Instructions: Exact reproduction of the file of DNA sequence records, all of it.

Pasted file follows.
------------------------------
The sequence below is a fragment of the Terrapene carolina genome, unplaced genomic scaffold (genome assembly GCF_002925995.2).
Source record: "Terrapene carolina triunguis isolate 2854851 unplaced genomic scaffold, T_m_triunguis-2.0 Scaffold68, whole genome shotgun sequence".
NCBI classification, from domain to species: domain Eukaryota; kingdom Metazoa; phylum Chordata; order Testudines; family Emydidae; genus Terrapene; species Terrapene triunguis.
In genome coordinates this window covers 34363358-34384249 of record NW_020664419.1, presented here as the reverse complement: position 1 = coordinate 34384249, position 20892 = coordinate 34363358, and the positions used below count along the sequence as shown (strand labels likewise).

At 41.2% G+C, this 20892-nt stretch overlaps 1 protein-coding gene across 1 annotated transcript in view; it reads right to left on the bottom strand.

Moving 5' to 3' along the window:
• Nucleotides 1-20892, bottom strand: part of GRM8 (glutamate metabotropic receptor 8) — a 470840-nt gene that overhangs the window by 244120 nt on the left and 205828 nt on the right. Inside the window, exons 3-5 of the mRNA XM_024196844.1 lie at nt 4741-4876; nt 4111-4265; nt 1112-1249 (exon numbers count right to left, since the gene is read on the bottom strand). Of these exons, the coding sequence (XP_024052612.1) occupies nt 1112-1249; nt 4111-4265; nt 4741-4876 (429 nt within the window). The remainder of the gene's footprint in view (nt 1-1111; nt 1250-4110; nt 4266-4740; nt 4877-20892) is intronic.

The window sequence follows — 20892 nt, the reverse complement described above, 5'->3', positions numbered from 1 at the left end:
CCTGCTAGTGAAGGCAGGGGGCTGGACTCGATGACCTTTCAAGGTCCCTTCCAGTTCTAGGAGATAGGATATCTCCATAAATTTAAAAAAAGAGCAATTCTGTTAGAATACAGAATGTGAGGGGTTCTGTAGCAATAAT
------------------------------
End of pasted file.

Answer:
The sequence below is a fragment of the Terrapene carolina genome, unplaced genomic scaffold (genome assembly GCF_002925995.2).
Source record: "Terrapene carolina triunguis isolate 2854851 unplaced genomic scaffold, T_m_triunguis-2.0 Scaffold68, whole genome shotgun sequence".
NCBI classification, from domain to species: domain Eukaryota; kingdom Metazoa; phylum Chordata; order Testudines; family Emydidae; genus Terrapene; species Terrapene triunguis.
In genome coordinates this window covers 34363358-34384249 of record NW_020664419.1, presented here as the reverse complement: position 1 = coordinate 34384249, position 20892 = coordinate 34363358, and the positions used below count along the sequence as shown (strand labels likewise).

At 41.2% G+C, this 20892-nt stretch overlaps 1 protein-coding gene across 1 annotated transcript in view; it reads right to left on the bottom strand.

Moving 5' to 3' along the window:
• Nucleotides 1-20892, bottom strand: part of GRM8 (glutamate metabotropic receptor 8) — a 470840-nt gene that overhangs the window by 244120 nt on the left and 205828 nt on the right. Inside the window, exons 3-5 of the mRNA XM_024196844.1 lie at nt 4741-4876; nt 4111-4265; nt 1112-1249 (exon numbers count right to left, since the gene is read on the bottom strand). Of these exons, the coding sequence (XP_024052612.1) occupies nt 1112-1249; nt 4111-4265; nt 4741-4876 (429 nt within the window). The remainder of the gene's footprint in view (nt 1-1111; nt 1250-4110; nt 4266-4740; nt 4877-20892) is intronic.

The window sequence follows — 20892 nt, the reverse complement described above, 5'->3', positions numbered from 1 at the left end:
CCTGCTAGTGAAGGCAGGGGGCTGGACTCGATGACCTTTCAAGGTCCCTTCCAGTTCTAGGAGATAGGATATCTCCATAAATTTAAAAAAAGAGCAATTCTGTTAGAATACAGAATGTGAGGGGTTCTGTAGCAATAAT